May 9, 2023 3 min read


Gambling and Alcohol Patents Dominate Australia’s IP Filings

The Intellectual Property Office of Australia (IP Australia) released its annual report, discussing the changing trends in patent applications

Judging solely by the number of submitted patents, gaming, and alcohol companies were the most significant innovators in the country, dominating other private businesses and research institutions. IP Australia noted that the results likely reflected companies protecting their intellectual properties and reflected the importance of these industries in the domestic market.

Domestic Listings Feature Gaming and Alcohol Heavyweights

The IP Australia report also revealed that while the country remained a net importer of technology, its domestic innovations remained concentrated in the alcohol and gambling sector. Endeavour Group Limited, a leading alcoholic drinks retailer, hotel, and poker machine operator, led the pack with 116 trademark filings, followed by slot machine and casino game manufacturer Aristocrat’s 112. 

Australian pharmaceutical company Pharmacor was the only non-alcohol or gambling entry in the top 4, submitting 63 filings, while Sportsbet had 44 new trademarks. Aristocrat notably led the pack in the most submitted patents, beating out the national scientific research agency CSIRO and other companies in the energy and software industries.

A Competitive Industry Necessitates IP Protection

The growth in patent filings for the gambling industry is likely due to the increasing popularity of sports betting and other forms of online gambling in Australia. Many of these submissions are related to new machines and gambling technologies, such as online gaming platforms and mobile betting apps. Meanwhile, alcohol companies primarily develop new alcoholic beverages and brewing processes.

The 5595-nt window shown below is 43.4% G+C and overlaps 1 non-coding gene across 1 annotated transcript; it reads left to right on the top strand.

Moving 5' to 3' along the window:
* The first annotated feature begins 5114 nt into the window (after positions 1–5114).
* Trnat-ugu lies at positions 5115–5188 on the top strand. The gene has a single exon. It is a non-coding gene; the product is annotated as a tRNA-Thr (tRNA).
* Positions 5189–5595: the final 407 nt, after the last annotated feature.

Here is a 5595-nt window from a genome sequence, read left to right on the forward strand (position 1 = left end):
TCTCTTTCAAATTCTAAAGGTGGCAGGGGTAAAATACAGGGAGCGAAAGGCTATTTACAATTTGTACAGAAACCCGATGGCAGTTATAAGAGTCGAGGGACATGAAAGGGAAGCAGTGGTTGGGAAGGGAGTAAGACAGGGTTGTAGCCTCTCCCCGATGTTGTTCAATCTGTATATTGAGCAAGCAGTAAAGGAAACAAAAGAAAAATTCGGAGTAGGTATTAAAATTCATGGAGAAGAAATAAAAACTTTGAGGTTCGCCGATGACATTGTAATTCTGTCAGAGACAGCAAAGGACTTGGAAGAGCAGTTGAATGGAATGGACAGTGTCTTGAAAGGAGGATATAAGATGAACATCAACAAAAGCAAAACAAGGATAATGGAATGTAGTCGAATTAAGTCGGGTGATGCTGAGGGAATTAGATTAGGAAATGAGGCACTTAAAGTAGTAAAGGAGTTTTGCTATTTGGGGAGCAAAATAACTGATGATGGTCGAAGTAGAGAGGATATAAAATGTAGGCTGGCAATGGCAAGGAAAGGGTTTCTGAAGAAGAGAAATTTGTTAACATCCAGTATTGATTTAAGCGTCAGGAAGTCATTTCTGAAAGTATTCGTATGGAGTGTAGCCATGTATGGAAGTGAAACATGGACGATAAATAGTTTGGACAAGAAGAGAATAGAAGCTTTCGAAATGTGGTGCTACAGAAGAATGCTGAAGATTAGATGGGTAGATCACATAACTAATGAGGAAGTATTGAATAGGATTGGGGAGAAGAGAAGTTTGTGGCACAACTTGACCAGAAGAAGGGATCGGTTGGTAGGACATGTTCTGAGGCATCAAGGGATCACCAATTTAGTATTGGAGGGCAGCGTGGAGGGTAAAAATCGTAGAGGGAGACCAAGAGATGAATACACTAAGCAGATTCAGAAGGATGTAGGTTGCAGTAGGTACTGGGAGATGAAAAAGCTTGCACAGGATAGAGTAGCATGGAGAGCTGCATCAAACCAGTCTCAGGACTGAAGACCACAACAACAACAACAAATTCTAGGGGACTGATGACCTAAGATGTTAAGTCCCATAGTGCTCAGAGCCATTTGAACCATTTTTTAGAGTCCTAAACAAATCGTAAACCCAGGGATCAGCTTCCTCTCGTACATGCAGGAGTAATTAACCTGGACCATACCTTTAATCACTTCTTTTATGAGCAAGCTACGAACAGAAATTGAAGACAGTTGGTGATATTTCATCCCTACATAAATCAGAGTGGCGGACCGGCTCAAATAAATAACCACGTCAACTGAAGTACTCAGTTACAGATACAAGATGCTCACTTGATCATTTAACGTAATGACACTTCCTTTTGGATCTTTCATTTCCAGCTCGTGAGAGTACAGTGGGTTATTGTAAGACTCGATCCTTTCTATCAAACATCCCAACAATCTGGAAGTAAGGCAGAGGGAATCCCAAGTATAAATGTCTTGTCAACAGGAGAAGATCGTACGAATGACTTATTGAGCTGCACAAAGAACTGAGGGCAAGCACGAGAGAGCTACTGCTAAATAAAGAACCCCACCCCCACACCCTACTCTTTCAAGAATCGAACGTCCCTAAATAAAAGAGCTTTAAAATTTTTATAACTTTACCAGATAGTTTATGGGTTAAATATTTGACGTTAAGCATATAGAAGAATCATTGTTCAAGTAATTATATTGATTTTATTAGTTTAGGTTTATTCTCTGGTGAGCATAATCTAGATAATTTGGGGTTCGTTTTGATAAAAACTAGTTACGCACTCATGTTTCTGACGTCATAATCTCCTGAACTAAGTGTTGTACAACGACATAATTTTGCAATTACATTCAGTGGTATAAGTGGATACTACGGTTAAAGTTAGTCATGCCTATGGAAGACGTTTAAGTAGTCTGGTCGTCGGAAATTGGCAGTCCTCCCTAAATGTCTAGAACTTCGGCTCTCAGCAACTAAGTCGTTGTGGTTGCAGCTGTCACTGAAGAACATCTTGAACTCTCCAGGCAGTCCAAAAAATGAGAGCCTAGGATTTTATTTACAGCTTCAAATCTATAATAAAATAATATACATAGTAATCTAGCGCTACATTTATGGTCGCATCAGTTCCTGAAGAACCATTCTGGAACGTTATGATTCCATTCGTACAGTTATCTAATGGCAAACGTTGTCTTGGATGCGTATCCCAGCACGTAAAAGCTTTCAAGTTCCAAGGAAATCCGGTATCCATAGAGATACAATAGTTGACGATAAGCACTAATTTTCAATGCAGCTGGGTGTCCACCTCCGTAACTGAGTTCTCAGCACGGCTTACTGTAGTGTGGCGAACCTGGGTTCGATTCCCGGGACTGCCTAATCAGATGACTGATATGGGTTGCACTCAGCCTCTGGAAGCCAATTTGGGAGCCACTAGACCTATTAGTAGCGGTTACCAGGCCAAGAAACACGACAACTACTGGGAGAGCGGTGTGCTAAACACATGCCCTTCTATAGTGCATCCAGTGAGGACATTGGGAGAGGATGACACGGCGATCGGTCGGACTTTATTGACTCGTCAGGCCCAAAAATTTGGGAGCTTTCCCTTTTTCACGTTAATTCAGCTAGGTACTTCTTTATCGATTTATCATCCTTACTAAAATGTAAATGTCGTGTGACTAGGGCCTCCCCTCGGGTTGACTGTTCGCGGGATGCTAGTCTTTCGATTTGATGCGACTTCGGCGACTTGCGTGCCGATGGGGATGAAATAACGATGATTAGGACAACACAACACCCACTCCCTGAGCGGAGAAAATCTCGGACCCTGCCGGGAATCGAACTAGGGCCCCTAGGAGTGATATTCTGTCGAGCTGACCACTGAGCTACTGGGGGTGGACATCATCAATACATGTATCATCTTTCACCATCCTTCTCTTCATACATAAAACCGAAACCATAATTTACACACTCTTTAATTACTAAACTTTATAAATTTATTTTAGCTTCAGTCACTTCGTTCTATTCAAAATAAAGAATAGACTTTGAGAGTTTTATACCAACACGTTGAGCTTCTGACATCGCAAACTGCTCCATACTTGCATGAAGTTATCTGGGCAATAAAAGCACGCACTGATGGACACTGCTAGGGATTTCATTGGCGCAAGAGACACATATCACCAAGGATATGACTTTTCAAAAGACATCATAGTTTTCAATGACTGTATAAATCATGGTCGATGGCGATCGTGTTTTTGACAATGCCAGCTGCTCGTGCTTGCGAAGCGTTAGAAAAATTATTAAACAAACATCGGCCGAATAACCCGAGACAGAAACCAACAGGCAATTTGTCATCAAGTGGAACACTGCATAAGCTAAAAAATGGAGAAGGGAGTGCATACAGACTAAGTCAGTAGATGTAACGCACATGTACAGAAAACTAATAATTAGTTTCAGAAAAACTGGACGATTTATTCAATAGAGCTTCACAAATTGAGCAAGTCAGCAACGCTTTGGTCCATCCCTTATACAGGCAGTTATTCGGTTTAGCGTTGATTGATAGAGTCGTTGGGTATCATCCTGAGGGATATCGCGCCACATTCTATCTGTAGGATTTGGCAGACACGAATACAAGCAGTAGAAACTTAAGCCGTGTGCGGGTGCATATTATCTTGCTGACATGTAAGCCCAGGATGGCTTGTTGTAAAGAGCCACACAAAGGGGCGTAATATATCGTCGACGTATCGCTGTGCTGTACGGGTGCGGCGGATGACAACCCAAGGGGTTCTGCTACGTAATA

Professor Andrew Christie, Chair of Intellectual Property at Melbourne Law School, University of Melbourne, noted that the prominence of these industries signalled their importance to the domestic marketplace and their ongoing drive to remain innovative and competitive. He added that such patent and trademark filings did not necessarily indicate innovation and could only be a means to protect the company’s brands.

They (could be) an innovative company, or… they could be ‘evergreening,’ extending the scope of protection on their existing IP.

Professor Andrew Christie

In his analysis for technology-oriented media outlet InnovationAus, Christie stated that gambling companies could just be churning out gaming machines with minimal differences in gameplay and presentation. However, the competitive industry environment meant each product had to be insured against potential copyright breaches, resulting in an impressive number of trademark filings.

With Australia’s gambling industry at an all-time high, increased competition means that the sector will continue to drive the growth in patent filings. While many Australians would probably prefer to see health and education organizations take charge, large gaming companies with the resources to patent their innovations continue to hold an edge.

Deyan is an experienced writer, analyst, and seeker of forbidden lore. He has approximate knowledge about many things, which he is always willing to apply when researching and preparing his articles. With a degree in Copy-editing and Proofreading, Deyan is able to ensure that his work writing for GamblingNews is always up to scratch.

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